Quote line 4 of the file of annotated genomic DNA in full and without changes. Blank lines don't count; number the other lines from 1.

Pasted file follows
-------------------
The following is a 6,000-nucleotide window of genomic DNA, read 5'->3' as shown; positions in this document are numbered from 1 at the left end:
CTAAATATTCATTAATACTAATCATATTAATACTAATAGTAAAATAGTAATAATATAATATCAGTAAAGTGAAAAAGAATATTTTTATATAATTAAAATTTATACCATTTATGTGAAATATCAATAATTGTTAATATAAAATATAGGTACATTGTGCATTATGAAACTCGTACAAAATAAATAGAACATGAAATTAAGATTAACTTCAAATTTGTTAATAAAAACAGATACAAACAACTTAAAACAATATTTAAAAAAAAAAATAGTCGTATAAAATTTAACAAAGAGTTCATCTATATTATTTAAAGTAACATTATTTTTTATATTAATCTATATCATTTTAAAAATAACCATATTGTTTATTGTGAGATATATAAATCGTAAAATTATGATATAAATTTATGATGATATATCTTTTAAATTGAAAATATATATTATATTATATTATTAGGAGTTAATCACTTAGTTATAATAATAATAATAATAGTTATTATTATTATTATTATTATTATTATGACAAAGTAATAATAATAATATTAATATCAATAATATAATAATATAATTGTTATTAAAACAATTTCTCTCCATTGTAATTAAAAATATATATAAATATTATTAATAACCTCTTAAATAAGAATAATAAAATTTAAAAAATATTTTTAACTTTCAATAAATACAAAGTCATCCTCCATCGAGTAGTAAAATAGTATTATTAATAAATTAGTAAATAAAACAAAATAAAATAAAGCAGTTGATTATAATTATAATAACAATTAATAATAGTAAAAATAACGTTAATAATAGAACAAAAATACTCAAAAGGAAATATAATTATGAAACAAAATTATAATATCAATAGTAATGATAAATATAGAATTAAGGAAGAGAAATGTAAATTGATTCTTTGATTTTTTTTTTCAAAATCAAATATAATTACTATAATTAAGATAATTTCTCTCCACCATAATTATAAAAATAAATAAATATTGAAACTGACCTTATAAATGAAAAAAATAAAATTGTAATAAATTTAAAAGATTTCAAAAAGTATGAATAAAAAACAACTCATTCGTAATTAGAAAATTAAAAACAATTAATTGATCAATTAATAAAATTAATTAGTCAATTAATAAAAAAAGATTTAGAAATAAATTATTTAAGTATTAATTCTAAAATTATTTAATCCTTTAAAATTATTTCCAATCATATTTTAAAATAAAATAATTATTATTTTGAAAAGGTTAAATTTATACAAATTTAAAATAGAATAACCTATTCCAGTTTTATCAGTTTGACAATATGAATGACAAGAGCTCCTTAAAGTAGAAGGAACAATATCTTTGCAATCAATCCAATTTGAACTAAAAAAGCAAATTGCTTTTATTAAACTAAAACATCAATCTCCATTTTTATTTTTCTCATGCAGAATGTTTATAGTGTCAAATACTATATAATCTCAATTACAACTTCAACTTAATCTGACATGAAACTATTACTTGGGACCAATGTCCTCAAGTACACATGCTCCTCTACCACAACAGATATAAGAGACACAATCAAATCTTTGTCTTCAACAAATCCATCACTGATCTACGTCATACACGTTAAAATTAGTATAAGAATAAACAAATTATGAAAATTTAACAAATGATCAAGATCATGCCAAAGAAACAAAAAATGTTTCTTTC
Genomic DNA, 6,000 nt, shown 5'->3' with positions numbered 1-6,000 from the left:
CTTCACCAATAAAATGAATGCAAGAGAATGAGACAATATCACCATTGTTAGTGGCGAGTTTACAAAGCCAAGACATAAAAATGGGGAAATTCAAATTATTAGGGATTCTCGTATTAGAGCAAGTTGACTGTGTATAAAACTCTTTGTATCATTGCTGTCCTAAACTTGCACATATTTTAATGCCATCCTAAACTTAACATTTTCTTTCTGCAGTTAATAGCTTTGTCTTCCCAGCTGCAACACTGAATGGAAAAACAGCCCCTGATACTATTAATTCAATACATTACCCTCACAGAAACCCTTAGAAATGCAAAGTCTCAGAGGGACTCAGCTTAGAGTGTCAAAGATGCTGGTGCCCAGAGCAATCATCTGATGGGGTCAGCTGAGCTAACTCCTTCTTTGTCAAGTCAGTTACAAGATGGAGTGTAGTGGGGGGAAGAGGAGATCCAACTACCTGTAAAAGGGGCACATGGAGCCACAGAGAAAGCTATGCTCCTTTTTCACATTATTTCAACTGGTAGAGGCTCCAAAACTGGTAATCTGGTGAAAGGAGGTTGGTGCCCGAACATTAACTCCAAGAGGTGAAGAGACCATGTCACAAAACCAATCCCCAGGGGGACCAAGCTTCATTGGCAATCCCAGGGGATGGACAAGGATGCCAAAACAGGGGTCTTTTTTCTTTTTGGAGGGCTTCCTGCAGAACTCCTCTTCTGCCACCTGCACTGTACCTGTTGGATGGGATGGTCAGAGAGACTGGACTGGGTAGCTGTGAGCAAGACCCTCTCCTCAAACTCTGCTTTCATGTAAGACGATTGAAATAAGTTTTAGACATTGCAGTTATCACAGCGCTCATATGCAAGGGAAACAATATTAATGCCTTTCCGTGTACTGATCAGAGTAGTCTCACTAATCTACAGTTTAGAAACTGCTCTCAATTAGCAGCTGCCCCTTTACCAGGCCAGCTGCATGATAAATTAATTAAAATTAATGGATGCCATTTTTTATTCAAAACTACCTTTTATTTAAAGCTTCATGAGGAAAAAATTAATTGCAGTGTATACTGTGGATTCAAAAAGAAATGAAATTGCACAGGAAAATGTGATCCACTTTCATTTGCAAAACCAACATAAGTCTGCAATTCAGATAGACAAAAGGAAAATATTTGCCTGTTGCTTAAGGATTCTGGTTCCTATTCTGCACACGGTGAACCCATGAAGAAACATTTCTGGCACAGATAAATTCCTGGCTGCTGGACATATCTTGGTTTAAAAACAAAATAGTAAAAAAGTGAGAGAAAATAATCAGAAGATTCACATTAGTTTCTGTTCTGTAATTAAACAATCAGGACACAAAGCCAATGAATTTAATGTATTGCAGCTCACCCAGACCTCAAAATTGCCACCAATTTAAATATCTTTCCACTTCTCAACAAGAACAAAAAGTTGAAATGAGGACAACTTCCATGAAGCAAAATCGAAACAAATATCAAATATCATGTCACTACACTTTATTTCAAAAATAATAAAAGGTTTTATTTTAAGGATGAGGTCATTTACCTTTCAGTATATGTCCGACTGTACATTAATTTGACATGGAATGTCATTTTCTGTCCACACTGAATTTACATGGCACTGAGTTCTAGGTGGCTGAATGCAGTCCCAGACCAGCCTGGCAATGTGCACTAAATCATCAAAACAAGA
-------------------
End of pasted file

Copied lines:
CTTCACCAATAAAATGAATGCAAGAGAATGAGACAATATCACCATTGTTAGTGGCGAGTTTACAAAGCCAAGACATAAAAATGGGGAAATTCAAATTATTAGGGATTCTCGTATTAGAGCAAGTTGACTGTGTATAAAACTCTTTGTATCATTGCTGTCCTAAACTTGCACATATTTTAATGCCATCCTAAACTTAACATTTTCTTTCTGCAGTTAATAGCTTTGTCTTCCCAGCTGCAACACTGAATGGAAAAACAGCCCCTGATACTATTAATTCAATACATTACCCTCACAGAAACCCTTAGAAATGCAAAGTCTCAGAGGGACTCAGCTTAGAGTGTCAAAGATGCTGGTGCCCAGAGCAATCATCTGATGGGGTCAGCTGAGCTAACTCCTTCTTTGTCAAGTCAGTTACAAGATGGAGTGTAGTGGGGGGAAGAGGAGATCCAACTACCTGTAAAAGGGGCACATGGAGCCACAGAGAAAGCTATGCTCCTTTTTCACATTATTTCAACTGGTAGAGGCTCCAAAACTGGTAATCTGGTGAAAGGAGGTTGGTGCCCGAACATTAACTCCAAGAGGTGAAGAGACCATGTCACAAAACCAATCCCCAGGGGGACCAAGCTTCATTGGCAATCCCAGGGGATGGACAAGGATGCCAAAACAGGGGTCTTTTTTCTTTTTGGAGGGCTTCCTGCAGAACTCCTCTTCTGCCACCTGCACTGTACCTGTTGGATGGGATGGTCAGAGAGACTGGACTGGGTAGCTGTGAGCAAGACCCTCTCCTCAAACTCTGCTTTCATGTAAGACGATTGAAATAAGTTTTAGACATTGCAGTTATCACAGCGCTCATATGCAAGGGAAACAATATTAATGCCTTTCCGTGTACTGATCAGAGTAGTCTCACTAATCTACAGTTTAGAAACTGCTCTCAATTAGCAGCTGCCCCTTTACCAGGCCAGCTGCATGATAAATTAATTAAAATTAATGGATGCCATTTTTTATTCAAAACTACCTTTTATTTAAAGCTTCATGAGGAAAAAATTAATTGCAGTGTATACTGTGGATTCAAAAAGAAATGAAATTGCACAGGAAAATGTGATCCACTTTCATTTGCAAAACCAACATAAGTCTGCAATTCAGATAGACAAAAGGAAAATATTTGCCTGTTGCTTAAGGATTCTGGTTCCTATTCTGCACACGGTGAACCCATGAAGAAACATTTCTGGCACAGATAAATTCCTGGCTGCTGGACATATCTTGGTTTAAAAACAAAATAGTAAAAAAGTGAGAGAAAATAATCAGAAGATTCACATTAGTTTCTGTTCTGTAATTAAACAATCAGGACACAAAGCCAATGAATTTAATGTATTGCAGCTCACCCAGACCTCAAAATTGCCACCAATTTAAATATCTTTCCACTTCTCAACAAGAACAAAAAGTTGAAATGAGGACAACTTCCATGAAGCAAAATCGAAACAAATATCAAATATCATGTCACTACACTTTATTTCAAAAATAATAAAAGGTTTTATTTTAAGGATGAGGTCATTTACCTTTCAGTATATGTCCGACTGTACATTAATTTGACATGGAATGTCATTTTCTGTCCACACTGAATTTACATGGCACTGAGTTCTAGGTGGCTGAATGCAGTCCCAGACCAGCCTGGCAATGTGCACTAAATCATCAAAACAAGA